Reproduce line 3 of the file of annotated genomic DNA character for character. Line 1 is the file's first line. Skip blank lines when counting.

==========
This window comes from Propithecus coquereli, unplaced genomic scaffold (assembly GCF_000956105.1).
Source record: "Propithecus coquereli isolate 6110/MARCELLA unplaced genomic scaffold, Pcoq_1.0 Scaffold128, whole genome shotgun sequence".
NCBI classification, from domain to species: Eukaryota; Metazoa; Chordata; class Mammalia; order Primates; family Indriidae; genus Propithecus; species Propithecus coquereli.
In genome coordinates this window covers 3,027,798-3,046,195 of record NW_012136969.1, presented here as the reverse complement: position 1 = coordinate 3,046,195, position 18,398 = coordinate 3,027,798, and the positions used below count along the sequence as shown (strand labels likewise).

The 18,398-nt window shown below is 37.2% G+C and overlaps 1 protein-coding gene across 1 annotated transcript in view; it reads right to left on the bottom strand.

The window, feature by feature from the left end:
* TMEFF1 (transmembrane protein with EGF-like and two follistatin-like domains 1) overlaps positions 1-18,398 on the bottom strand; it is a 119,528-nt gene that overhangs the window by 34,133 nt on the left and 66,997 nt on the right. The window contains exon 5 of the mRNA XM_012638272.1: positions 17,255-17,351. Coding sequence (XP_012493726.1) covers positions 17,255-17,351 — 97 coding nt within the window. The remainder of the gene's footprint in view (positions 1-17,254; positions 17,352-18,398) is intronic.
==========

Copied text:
NCBI classification, from domain to species: Eukaryota; Metazoa; Chordata; class Mammalia; order Primates; family Indriidae; genus Propithecus; species Propithecus coquereli.